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‘Big Six’ to Inform Customers of Lowest Available Tariffs

By Katie Anderson on April 13, 2012

The ‘Big Six’, the country’s six largest energy suppliers, will be made to tell their customers which tariffs are the lowest after the Government managed to secure what is set to be a landmark deal. 

Appearing on BBC Radio Five Live, the Deputy Prime Minster Nick Clegg took the opportunity to explain the Government’s plans. The specifics of the deal and how it will be implemented have yet to be revealed, but under the scheme energy firms will have to inform consumers on an annual basis about the lowest available tariffs.

Commenting on the deal yesterday, Nick Clegg said: “We need to get bills as low as possible. I know that many families are struggling with rising energy bills. We can’t control volatile world energy prices. But we can still help people get their bills down.

“So I can announce today that we have secured a landmark deal with the six big energy companies who cover 99 per cent of customers, to give customers a guaranteed offer of the best tariff for them.”

Around 70% of energy consumers on the wrong tariffs, meaning they are paying more than they need to. However, the majority of people still fail to switch to a more suitable tariff or move supplier, even though for some households it could cut their energy bills by as much as £100 a year.

From this Autumn, energy providers will have to contact their customers to offer them the best possible tariff to meet their needs. The same will apply when customers contact their supplier directly.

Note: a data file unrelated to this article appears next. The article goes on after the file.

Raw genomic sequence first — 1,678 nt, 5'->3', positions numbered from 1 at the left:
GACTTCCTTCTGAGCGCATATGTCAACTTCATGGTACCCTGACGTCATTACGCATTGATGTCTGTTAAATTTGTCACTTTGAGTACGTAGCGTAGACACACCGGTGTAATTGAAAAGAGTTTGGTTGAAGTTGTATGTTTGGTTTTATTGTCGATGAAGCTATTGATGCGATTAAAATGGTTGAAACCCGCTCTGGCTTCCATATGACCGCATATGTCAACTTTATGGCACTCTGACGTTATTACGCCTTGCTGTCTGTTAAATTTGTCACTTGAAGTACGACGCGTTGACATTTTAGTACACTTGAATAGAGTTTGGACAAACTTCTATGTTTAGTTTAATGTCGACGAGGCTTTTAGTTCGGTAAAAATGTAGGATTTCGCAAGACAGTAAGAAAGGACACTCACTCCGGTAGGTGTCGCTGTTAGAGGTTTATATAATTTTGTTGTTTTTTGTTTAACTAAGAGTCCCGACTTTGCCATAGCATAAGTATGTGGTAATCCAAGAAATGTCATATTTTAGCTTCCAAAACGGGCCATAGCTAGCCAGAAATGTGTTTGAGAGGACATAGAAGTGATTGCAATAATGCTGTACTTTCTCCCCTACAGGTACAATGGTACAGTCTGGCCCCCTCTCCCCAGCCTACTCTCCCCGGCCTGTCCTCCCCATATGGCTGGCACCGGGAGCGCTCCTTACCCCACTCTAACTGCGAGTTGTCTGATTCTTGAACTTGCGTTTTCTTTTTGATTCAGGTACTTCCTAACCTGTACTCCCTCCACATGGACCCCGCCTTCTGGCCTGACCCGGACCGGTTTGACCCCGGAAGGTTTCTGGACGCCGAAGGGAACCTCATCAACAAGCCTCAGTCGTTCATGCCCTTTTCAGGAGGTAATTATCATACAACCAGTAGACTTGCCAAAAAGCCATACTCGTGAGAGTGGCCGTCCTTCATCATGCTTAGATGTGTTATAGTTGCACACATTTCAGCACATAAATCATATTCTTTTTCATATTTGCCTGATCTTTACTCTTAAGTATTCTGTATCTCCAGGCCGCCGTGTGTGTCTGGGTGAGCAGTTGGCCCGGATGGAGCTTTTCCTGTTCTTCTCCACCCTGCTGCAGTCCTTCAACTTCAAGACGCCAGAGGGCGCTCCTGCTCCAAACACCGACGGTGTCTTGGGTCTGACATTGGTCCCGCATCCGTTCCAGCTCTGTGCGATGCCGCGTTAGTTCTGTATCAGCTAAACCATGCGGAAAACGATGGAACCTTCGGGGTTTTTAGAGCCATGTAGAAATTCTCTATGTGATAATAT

“We’re also working with energy companies to put special barcodes on energy bills. You’ll be able to scan them with your smartphone to get quotes and switch tariff or supplier in a matter of minutes,” said the Deputy Prime Minister.

“Plus we’re working with consumer groups to make it easier for people to club together and switch supplier. Consumers will be able to use their collective purchasing power to bring down bills,” he added.

For customers, when their contracts are due for renewal, energy firms will have to contact them in writing to advise them of how they can switch to a better deal. Pensioners and other vulnerable consumers who are susceptible to high electricity and heating costs will be contacted every six months.

On the whole Clegg’s announcement has been received warmly but the general consensus seems to be that these latest measures, however positive, are still not enough. With a recent report revealing that a shocking one in four energy bills are incorrect, the energy industry – and particularly the ‘Big Six’ – Audrey Gallagher, director of energy at Consumer Focus, emphasised how vital it was for the Government to do more when it comes to helping consumers tackle escalating energy costs.

Paul Steedman from Friends of the Earth said the Government was simply “papering over the cracks”.